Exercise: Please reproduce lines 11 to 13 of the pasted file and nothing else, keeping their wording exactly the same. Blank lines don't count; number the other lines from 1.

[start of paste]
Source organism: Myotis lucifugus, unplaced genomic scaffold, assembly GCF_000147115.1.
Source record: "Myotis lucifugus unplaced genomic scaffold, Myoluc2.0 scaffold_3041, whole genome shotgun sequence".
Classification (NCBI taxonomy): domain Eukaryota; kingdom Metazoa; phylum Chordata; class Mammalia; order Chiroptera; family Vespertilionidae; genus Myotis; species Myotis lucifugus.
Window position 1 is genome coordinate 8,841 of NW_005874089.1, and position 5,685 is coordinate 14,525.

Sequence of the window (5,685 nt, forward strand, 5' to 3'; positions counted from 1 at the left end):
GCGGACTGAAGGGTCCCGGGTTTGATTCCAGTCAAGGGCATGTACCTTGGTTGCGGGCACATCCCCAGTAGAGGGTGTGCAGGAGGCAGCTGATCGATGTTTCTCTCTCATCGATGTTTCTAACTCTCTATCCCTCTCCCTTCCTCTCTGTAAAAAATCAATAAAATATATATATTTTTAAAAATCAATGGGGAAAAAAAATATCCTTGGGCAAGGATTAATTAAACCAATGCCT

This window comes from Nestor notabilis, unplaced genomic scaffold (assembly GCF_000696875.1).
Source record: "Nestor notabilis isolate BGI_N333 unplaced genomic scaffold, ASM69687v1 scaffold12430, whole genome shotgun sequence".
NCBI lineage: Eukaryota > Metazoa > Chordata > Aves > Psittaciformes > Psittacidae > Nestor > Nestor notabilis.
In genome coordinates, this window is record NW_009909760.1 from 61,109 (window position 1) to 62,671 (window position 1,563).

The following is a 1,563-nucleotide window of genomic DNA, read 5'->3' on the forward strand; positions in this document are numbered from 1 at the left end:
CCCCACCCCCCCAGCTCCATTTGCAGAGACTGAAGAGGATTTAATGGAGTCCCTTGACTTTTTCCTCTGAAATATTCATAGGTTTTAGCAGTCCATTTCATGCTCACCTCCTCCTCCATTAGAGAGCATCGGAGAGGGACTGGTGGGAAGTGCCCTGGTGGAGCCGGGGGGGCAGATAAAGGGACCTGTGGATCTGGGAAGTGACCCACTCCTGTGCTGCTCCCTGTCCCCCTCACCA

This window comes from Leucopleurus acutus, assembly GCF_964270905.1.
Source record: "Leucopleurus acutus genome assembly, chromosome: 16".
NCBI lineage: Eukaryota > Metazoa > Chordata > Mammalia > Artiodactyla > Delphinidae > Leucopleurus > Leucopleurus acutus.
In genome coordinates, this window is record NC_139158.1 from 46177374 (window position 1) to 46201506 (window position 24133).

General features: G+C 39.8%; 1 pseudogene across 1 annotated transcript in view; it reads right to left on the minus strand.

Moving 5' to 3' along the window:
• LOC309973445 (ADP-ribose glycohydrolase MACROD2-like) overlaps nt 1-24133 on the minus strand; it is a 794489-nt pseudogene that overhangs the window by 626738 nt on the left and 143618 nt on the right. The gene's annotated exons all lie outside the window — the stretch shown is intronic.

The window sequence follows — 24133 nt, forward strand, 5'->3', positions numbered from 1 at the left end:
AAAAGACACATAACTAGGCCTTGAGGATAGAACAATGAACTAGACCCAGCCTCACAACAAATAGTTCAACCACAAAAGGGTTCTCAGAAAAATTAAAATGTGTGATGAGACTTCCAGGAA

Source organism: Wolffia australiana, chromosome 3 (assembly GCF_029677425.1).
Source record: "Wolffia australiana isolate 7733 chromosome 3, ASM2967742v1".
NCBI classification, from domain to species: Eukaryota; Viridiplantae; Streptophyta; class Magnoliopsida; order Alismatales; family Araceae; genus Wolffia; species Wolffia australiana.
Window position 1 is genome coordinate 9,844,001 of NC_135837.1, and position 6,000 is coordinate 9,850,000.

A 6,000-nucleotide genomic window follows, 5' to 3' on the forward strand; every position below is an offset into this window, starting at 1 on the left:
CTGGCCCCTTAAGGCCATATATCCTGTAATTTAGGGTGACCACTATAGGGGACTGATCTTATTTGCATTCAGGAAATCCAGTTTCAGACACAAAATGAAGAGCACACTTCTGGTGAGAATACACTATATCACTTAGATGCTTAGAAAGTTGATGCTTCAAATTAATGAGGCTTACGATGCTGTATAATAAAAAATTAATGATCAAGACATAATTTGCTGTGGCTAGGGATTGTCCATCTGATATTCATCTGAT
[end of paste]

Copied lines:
The following is a 1,563-nucleotide window of genomic DNA, read 5'->3' on the forward strand; positions in this document are numbered from 1 at the left end:
CCCCACCCCCCCAGCTCCATTTGCAGAGACTGAAGAGGATTTAATGGAGTCCCTTGACTTTTTCCTCTGAAATATTCATAGGTTTTAGCAGTCCATTTCATGCTCACCTCCTCCTCCATTAGAGAGCATCGGAGAGGGACTGGTGGGAAGTGCCCTGGTGGAGCCGGGGGGGCAGATAAAGGGACCTGTGGATCTGGGAAGTGACCCACTCCTGTGCTGCTCCCTGTCCCCCTCACCA

This window comes from Leucopleurus acutus, assembly GCF_964270905.1.